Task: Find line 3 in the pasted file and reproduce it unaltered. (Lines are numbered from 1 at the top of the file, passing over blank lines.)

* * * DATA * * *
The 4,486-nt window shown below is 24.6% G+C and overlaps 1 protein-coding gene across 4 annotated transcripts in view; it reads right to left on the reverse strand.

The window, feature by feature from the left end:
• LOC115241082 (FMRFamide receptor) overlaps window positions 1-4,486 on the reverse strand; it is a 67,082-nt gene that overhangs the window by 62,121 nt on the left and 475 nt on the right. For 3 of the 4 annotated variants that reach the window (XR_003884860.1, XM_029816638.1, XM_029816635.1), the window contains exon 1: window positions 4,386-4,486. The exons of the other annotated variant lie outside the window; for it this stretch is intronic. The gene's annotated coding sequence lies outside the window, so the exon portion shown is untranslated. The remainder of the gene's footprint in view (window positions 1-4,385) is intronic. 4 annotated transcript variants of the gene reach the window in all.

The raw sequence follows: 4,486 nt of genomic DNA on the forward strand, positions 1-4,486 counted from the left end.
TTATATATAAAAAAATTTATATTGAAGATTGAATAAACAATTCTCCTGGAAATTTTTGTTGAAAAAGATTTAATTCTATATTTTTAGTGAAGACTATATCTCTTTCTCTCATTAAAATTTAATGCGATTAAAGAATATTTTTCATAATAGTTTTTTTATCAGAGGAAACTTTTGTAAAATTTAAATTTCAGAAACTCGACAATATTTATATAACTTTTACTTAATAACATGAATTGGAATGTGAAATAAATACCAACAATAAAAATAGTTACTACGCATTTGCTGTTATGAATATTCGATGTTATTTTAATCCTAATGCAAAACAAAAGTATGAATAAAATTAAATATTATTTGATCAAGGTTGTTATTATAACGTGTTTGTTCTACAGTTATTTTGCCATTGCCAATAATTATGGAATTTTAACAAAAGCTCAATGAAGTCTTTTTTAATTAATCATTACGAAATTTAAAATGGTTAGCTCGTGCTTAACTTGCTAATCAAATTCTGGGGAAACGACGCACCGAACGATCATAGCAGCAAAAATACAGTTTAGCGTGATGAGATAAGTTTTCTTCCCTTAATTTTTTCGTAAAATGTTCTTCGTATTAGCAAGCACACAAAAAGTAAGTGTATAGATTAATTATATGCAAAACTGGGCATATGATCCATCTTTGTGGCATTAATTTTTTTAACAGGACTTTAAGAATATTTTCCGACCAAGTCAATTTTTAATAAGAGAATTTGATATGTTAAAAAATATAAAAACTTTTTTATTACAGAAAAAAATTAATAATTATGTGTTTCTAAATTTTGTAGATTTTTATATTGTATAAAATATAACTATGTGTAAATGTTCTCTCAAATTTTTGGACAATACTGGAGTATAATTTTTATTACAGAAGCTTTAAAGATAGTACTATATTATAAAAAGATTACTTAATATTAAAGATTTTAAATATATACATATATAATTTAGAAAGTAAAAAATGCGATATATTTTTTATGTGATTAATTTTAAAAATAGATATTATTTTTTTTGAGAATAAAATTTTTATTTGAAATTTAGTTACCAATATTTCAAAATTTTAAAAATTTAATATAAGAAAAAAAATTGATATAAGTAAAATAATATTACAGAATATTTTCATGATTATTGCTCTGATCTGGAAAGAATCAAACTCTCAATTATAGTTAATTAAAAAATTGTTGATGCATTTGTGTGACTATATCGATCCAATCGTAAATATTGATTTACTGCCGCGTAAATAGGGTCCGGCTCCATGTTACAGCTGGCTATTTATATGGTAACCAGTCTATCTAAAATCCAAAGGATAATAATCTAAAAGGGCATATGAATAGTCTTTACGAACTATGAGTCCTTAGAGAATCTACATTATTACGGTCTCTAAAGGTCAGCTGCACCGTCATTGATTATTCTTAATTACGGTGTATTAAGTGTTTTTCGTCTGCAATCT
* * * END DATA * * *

• LOC115241082 (FMRFamide receptor) overlaps window positions 1-4,486 on the reverse strand; it is a 67,082-nt gene that overhangs the window by 62,121 nt on the left and 475 nt on the right. For 3 of the 4 annotated variants that reach the window (XR_003884860.1, XM_029816638.1, XM_029816635.1), the window contains exon 1: window positions 4,386-4,486. The exons of the other annotated variant lie outside the window; for it this stretch is intronic. The gene's annotated coding sequence lies outside the window, so the exon portion shown is untranslated. The remainder of the gene's footprint in view (window positions 1-4,385) is intronic. 4 annotated transcript variants of the gene reach the window in all.